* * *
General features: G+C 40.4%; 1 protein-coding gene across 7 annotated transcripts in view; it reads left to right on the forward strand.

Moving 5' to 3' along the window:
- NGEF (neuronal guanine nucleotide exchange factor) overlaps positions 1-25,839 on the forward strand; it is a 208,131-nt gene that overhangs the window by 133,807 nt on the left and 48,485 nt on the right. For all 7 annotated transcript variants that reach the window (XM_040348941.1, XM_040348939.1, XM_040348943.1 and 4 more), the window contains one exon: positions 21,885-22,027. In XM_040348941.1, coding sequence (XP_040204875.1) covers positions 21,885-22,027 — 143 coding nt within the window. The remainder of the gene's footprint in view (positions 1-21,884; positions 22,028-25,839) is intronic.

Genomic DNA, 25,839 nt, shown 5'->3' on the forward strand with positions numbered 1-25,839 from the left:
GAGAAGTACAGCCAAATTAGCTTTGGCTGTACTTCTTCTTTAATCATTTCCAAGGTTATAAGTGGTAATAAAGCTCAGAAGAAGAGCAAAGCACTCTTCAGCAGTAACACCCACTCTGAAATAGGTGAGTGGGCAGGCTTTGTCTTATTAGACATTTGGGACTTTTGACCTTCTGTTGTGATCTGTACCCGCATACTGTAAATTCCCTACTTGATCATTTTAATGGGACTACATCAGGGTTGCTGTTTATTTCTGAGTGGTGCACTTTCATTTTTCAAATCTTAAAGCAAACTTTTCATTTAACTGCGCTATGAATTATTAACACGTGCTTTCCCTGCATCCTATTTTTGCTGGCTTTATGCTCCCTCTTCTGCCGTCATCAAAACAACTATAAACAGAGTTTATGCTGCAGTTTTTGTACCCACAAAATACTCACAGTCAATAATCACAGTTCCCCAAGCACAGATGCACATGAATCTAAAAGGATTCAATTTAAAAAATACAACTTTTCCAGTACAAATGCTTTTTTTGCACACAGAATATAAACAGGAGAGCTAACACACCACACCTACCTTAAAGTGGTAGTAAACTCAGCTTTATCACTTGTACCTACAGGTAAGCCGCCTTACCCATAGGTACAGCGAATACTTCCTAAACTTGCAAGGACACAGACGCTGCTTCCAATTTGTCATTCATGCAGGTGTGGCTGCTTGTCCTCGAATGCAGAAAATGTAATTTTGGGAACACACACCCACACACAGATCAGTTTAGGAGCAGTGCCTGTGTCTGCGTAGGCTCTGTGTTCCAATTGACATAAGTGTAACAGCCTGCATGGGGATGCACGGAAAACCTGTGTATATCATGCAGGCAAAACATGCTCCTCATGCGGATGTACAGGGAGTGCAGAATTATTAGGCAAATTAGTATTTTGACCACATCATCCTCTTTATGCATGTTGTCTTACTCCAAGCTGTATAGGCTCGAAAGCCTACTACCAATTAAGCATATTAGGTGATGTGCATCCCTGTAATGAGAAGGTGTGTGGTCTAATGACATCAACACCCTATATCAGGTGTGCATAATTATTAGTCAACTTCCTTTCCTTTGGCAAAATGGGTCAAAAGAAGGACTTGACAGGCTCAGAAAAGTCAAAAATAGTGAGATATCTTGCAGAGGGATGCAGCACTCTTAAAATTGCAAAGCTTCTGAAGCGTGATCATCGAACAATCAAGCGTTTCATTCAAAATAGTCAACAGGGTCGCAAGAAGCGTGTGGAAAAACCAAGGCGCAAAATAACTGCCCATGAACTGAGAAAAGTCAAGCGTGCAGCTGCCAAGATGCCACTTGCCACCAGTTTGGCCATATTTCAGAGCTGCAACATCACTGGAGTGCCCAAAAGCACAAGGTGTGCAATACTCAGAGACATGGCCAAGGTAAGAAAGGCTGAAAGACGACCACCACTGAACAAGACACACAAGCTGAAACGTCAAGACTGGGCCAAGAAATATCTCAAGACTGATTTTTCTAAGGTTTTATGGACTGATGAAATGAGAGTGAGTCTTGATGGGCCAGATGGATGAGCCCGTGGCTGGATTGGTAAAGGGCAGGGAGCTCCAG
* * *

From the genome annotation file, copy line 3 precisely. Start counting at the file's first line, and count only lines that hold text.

- NGEF (neuronal guanine nucleotide exchange factor) overlaps positions 1-25,839 on the forward strand; it is a 208,131-nt gene that overhangs the window by 133,807 nt on the left and 48,485 nt on the right. For all 7 annotated transcript variants that reach the window (XM_040348941.1, XM_040348939.1, XM_040348943.1 and 4 more), the window contains one exon: positions 21,885-22,027. In XM_040348941.1, coding sequence (XP_040204875.1) covers positions 21,885-22,027 — 143 coding nt within the window. The remainder of the gene's footprint in view (positions 1-21,884; positions 22,028-25,839) is intronic.